(Ger., Siebenbürgen; Hun.,
a province in the western area of current Romania.
There is archeological and numismatic
evidence of the presence of Jews in Transylvania as
early as the times of the Roman rule over Dacia (106–275 CE).
known reference to a Jew in Transylvania dates to 1357.
Until the beginning of the sixteenth century, Jews
worked in the main Transylvanian cities (Cluj, Sibiu,
Bra?ov) as tradesmen and creditors, acting as middlemen
in commercial and financial relations with neighboring
countries (Moldavia, Walachia, the Ottoman Empire,
Poland, and Hungary).
After the fall of the Hungarian
kingdom to Turkish expansion in 1526–1540, Transylvania
became an autonomous principality under Ottoman suzerainty.
In 1623, Prince Gabriel Bethlen granted trading privileges
and freedom of religion to Sephardic Jews from the
Ottoman Empire, but beginning in 1653 they were allowed
to reside only in the capital of the principality,
In the last decade of the seventeenth century,
Transylvania became part of the Austrian Empire. Most
of its territory formed the Great Principality of Transylvania,
and the rest was divided between the Partium and Banat.
Austrian rule brought with it the practice of taking
periodic censuses of persons and taxable property,
thus providing significant statistical data also on
the demographic evolution of the Jewish population.
In the Great Principality of Transylvania, the first
general census of Jews in 1754 recorded the existence
of 107 families.
In 1779, their number reached 221,
and the census of 1785–1786 indicated 394 families,
consisting of 2,092 people.
The same census revealed
1,424 families with 6,884 people in the Partium (Maramure?,
Satu Mare, Bihor, and Arad counties), and Banat (which,
together with the Principality of Transylvania, became
part of Romania after World War I).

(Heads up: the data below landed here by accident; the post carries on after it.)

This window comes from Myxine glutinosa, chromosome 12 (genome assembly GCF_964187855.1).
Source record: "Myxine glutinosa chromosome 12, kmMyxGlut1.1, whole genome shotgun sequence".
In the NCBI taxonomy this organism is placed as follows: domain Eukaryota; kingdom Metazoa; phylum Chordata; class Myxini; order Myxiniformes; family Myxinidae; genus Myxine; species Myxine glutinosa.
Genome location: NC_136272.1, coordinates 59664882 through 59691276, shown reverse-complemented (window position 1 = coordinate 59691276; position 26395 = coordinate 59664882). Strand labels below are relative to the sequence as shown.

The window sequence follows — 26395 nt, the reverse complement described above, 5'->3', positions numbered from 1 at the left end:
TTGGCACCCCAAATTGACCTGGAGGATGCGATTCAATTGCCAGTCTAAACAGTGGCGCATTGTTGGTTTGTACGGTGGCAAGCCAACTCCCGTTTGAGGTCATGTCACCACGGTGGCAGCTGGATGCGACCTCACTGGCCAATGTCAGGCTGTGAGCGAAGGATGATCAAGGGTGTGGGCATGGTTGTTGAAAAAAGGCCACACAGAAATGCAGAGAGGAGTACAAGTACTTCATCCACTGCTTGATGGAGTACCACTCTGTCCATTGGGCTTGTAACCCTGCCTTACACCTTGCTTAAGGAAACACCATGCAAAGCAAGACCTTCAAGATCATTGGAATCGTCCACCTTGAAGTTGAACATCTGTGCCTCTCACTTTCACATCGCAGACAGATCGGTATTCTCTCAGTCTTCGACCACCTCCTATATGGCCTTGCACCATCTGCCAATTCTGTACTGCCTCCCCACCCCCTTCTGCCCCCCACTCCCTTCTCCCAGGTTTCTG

By 1867, the Jewish
population living in the historical principality of
Transylvania reached 23,536 people (representing 1.2%
of the total population), whereas the census of 1910
(the last one before World War I) counted 64,074 (2.4%).
Within the same period, the Jewish population of Partium
and Banat counties increased from 82,105 in 1870 to
166,768 in 1910.
The spectacular demographic growth
was mainly the result of high natural increase and
immigration from Galicia, Bucovina, and other regions
of Poland and Ukraine.
In 1867, with the transformation of the Austrian Empire into the Austro-Hungarian
Empire, the Principality of Transylvania became part
of the Hungarian section of the Dual Monarchy until
the end of World War I.
As a consequence of the fall
of the Austro-Hungarian Empire, in 1919–1920 Transylvania,
Partium, and Banat were included in Romania.
census of 1930 recorded 192,833 Jews in Transylvania
(3.5% of the population).
When World War II broke out, and subsequent to the 1940 Vienna arbitration by
Nazi Germany and Fascist Italy, the north of Transylvania,
with a population of 151,125 Jews, was given to Hungary.
The south of Transylvania, with 54,358 Jews, remained
part of Romania.
In May and June 1944, a total of 131,633
Jews from northern Transylvania were confined in ghettos
and eventually deported to Auschwitz.
Thus after the
war, when all of Transylvania again became part of
Romania, the number of Jews living in this province
was counted at 90,444 in 1947.
As a result of emigration
over the following decades, the census of 1956 recorded
only 43,814 Jews in Transylvania.
(which did not provide distinct data for the country’s
historical provinces) indicated that 24,667 Jews lived
in Romania in 1977.
In 1992, this number had fallen
to about 9,000, and in 2002 to 7,000.
The Jewish community of Transylvania had an abundance of religious and cultural
In the eighteenth and nineteenth centuries,
the demographic growth of the region’s Jewish communities
was accompanied by the proliferation and diversification